Among the category giants, GSK Consumer Healthcare is adding to its extensive Robitussin lineup with Robitussin Naturals, a line of drug- and alcohol-free cough syrups that also are free of artificial colors, preservatives and GMOs. Sold in honey and ivy leaf varieties, the products are designed to relieve cough and clear mucus with an elderberry flavor that also is meant to support the immune system. The products also are offered as gummies.

“People try homeopathic and natural on their children first and, if that doesn’t work, then they go for a product with an active ingredient. We’re at the entry point where young moms are looking at not giving their kids any unnecessary medication.”
Lou Machin, managing director, Lifelab Health

On the more traditional flu side, the company, which also makes TheraFlu, said the focus is on providing solutions that flu shoppers need — namely effective ones that work fast. “We also know that the flu shopper is different as it relates to their path to purchase,” said Litthya Burgin, shopper insights manager for upper respiratory at GSK. “They look for products that are geared towards tackling their severe flu symptoms specifically and want clarity when they are searching for them either in store or online.”

At Boiron, the company continues to grow its line of “Calm” products, with the recently rebranded ThroatCalm, formerly sold as Roxalia, joining a lineup that includes ColdCalm and SinusCalm, the latter of which also was rebranded from Sinusalia to better tailor Boiron’s offerings to American consumers (the company’s global headquarters is in Messimy, France, where the company began).

Tefft said that ThroatCalm, in particular, offers a differentiated delivery method via a drug-free sublingual tablet that can be used on anyone age 3 years old or older. “It’s benzocaine-free, so it doesn’t mask symptoms or numb, but actually treats the throat,” she said. “Teachers and singers use it all the time, and we’re starting to get some traction in distribution because it’s a great white space opportunity.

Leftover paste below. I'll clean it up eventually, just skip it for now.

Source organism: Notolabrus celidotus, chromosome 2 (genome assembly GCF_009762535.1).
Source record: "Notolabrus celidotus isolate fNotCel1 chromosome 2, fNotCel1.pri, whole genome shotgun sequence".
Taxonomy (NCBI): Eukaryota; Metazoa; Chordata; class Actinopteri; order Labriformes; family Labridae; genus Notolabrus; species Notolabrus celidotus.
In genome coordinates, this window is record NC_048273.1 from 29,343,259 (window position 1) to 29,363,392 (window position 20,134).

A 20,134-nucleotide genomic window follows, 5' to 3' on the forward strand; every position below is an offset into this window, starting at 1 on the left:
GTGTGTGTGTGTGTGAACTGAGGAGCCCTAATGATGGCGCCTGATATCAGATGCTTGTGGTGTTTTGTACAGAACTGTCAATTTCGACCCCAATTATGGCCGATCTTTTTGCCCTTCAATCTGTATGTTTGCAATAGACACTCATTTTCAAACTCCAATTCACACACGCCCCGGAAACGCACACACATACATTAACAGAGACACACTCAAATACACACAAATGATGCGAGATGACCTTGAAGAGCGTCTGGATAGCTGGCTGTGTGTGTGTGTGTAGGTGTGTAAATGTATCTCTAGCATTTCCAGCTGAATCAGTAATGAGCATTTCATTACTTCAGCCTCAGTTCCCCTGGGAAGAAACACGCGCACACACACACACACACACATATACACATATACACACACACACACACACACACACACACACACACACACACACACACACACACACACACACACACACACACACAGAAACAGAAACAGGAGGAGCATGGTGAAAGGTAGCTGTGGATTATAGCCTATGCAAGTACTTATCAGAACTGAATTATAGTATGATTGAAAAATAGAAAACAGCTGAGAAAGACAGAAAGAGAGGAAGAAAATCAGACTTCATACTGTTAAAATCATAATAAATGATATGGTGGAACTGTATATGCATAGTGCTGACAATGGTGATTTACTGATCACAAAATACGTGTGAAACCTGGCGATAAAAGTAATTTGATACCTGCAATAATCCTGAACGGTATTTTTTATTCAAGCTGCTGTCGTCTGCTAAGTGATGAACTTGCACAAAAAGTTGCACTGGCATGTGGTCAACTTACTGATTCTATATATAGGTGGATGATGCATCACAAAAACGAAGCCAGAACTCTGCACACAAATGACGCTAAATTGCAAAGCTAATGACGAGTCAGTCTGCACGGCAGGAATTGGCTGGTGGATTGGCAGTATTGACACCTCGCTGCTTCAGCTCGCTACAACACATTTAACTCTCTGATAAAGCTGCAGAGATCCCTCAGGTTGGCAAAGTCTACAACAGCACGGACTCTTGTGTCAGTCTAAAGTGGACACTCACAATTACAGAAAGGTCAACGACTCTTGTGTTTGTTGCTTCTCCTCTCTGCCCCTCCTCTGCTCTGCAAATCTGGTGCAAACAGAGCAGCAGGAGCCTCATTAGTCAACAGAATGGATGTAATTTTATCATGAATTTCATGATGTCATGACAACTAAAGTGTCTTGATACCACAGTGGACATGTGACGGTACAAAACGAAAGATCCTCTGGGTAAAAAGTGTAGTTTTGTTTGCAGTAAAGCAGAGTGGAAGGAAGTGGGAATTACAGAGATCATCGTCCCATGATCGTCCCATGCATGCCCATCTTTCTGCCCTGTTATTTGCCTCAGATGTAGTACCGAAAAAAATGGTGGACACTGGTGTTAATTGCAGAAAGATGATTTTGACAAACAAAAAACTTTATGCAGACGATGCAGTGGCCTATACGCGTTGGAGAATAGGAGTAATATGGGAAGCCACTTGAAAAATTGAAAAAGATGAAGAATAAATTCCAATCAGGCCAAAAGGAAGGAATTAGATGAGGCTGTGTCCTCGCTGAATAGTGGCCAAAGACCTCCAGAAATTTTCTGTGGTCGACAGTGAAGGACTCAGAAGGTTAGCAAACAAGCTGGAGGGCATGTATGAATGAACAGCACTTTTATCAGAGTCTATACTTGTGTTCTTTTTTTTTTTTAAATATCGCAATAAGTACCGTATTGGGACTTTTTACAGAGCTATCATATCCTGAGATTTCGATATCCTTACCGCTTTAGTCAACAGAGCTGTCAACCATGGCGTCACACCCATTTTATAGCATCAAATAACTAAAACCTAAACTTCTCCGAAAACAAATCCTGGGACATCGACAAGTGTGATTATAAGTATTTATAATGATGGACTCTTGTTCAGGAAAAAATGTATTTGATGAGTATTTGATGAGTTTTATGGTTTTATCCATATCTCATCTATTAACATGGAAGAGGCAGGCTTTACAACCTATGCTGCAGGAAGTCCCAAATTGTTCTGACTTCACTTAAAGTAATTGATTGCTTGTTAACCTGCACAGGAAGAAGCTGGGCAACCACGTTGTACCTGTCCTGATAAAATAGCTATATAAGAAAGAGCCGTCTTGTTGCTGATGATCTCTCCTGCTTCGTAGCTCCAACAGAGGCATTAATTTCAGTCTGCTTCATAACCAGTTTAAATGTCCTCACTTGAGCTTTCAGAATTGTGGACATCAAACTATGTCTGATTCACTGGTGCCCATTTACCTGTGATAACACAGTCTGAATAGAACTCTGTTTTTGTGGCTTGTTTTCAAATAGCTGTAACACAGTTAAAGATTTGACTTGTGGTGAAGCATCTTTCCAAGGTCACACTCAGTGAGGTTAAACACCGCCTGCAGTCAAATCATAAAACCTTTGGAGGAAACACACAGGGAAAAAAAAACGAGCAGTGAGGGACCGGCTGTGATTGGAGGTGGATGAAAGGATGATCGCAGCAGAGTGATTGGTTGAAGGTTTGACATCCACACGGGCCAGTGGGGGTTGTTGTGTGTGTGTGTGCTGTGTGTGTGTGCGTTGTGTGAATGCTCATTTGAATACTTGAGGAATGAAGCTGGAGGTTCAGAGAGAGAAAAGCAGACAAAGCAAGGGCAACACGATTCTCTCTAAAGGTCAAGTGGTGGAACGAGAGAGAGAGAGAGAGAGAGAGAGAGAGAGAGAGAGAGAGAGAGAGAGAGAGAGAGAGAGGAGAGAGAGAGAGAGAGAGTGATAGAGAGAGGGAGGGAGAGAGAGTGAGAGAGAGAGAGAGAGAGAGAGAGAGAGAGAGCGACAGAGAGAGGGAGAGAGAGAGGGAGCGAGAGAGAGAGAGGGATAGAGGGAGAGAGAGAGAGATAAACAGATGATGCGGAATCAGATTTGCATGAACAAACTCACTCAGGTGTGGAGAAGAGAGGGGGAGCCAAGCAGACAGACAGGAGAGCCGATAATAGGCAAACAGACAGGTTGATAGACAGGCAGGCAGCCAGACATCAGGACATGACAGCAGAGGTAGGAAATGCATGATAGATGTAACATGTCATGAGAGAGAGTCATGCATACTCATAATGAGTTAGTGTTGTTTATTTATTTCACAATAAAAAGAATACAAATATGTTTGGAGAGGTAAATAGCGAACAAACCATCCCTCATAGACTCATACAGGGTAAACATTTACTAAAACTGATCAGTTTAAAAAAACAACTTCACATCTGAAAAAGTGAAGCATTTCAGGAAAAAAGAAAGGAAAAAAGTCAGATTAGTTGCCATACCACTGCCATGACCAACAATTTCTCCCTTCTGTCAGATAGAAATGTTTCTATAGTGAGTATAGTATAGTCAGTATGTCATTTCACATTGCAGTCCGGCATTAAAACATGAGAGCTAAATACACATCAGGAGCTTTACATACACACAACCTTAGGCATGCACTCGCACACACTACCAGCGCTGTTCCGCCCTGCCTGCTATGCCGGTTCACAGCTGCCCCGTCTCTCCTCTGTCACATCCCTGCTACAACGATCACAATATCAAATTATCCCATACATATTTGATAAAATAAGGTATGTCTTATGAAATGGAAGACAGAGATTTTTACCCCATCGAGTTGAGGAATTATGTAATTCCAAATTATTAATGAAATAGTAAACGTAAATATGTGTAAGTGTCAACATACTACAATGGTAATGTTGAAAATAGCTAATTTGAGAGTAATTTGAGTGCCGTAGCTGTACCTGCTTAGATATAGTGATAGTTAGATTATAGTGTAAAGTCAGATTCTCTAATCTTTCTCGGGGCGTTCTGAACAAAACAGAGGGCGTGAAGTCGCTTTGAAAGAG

Coconut Creek, Fla.-based LifeLab Health, which makes the brand HoneyWorks, also is looking to differentiate itself on sore throat relief. The HoneyWorks Kids Soothing Throat Spray, which contains USDA-certified organic honey, moved beyond the walls of food and drug this year, picking up distribution at Walmart and Target.

“Part of the attraction to the retailers is that it’s an incremental sale,” said Lou Machin, managing director at LifeLab Health. “The USDA organic honey is all dark honey sourced in the U.S., and because it’s a differentiated delivery system, when you sell the spray you’re not going to take away a sale from anything else on the shelf.”

He also said that children’s products offer a key entry point for the entire family for brands that offer products for both children and adults. “People try homeopathic and natural on their children first and, if that doesn’t work, then they go for a product with an active ingredient,” he said. “We’re at the entry point where young moms are looking at not giving their kids any unnecessary medication.”